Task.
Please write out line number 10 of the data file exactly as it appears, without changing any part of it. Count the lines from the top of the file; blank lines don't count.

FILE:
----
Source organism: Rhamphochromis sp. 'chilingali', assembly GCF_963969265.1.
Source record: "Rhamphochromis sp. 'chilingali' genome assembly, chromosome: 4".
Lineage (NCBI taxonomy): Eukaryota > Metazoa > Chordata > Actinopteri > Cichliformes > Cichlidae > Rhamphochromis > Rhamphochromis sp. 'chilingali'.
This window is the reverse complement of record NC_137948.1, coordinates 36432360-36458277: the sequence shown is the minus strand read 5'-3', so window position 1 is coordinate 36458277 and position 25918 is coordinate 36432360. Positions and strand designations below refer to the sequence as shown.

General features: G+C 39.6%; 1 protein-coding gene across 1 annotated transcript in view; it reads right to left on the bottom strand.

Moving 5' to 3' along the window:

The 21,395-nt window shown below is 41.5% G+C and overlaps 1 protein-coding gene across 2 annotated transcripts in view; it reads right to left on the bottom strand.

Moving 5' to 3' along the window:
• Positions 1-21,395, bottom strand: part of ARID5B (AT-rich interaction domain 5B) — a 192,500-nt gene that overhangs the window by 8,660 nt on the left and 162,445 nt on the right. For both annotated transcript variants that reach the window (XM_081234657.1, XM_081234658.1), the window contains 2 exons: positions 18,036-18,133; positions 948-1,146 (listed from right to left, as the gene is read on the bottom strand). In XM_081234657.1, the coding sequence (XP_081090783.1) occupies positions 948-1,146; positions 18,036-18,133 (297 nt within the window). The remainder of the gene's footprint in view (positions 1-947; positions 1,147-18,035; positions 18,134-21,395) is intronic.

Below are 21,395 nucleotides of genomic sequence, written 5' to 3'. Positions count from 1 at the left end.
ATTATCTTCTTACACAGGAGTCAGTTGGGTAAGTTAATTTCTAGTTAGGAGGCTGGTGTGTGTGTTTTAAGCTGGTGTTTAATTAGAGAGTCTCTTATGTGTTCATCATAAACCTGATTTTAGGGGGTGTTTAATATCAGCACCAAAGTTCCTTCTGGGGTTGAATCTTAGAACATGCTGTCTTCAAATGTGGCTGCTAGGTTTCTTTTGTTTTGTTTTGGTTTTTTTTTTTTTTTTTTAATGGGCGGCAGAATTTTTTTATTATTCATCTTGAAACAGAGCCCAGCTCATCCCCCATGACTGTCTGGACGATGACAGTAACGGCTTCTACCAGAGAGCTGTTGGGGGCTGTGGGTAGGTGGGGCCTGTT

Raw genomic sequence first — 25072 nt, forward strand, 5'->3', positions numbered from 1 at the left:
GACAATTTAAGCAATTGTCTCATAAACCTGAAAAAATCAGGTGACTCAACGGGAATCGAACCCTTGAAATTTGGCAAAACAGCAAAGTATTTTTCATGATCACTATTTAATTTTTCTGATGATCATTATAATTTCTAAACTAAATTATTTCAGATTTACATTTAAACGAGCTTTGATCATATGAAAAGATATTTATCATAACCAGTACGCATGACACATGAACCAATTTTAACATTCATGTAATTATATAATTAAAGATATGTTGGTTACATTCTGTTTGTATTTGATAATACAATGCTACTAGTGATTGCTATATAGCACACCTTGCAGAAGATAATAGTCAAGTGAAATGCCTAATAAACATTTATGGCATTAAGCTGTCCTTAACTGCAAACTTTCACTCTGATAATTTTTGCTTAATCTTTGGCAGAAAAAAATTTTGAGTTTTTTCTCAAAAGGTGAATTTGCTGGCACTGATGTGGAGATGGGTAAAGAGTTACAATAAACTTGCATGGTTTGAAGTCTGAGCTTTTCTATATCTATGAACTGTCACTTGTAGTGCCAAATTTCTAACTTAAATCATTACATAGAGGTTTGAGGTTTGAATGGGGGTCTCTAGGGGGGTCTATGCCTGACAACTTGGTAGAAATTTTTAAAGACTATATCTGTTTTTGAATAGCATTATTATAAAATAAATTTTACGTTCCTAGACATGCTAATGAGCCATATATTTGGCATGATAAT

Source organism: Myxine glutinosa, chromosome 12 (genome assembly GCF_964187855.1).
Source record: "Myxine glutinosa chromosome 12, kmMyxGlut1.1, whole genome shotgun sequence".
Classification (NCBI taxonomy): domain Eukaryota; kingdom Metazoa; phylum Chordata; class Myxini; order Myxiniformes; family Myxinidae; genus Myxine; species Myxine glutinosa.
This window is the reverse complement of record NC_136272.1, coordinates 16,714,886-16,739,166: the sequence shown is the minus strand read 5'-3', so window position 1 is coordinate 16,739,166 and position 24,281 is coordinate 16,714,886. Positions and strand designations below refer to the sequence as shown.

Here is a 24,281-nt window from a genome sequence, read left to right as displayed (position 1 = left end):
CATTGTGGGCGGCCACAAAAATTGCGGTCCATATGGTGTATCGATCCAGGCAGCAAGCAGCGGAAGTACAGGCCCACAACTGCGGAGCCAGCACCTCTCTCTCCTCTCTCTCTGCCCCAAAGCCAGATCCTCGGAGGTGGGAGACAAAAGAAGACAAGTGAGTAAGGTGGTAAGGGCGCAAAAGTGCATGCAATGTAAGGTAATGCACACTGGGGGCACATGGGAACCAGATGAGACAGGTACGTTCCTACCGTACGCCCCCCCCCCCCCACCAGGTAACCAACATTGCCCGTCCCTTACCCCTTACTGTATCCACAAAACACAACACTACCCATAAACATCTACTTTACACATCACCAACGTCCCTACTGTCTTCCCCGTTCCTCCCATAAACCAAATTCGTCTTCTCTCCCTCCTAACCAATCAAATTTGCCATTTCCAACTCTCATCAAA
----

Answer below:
Below are 21,395 nucleotides of genomic sequence, written 5' to 3'. Positions count from 1 at the left end.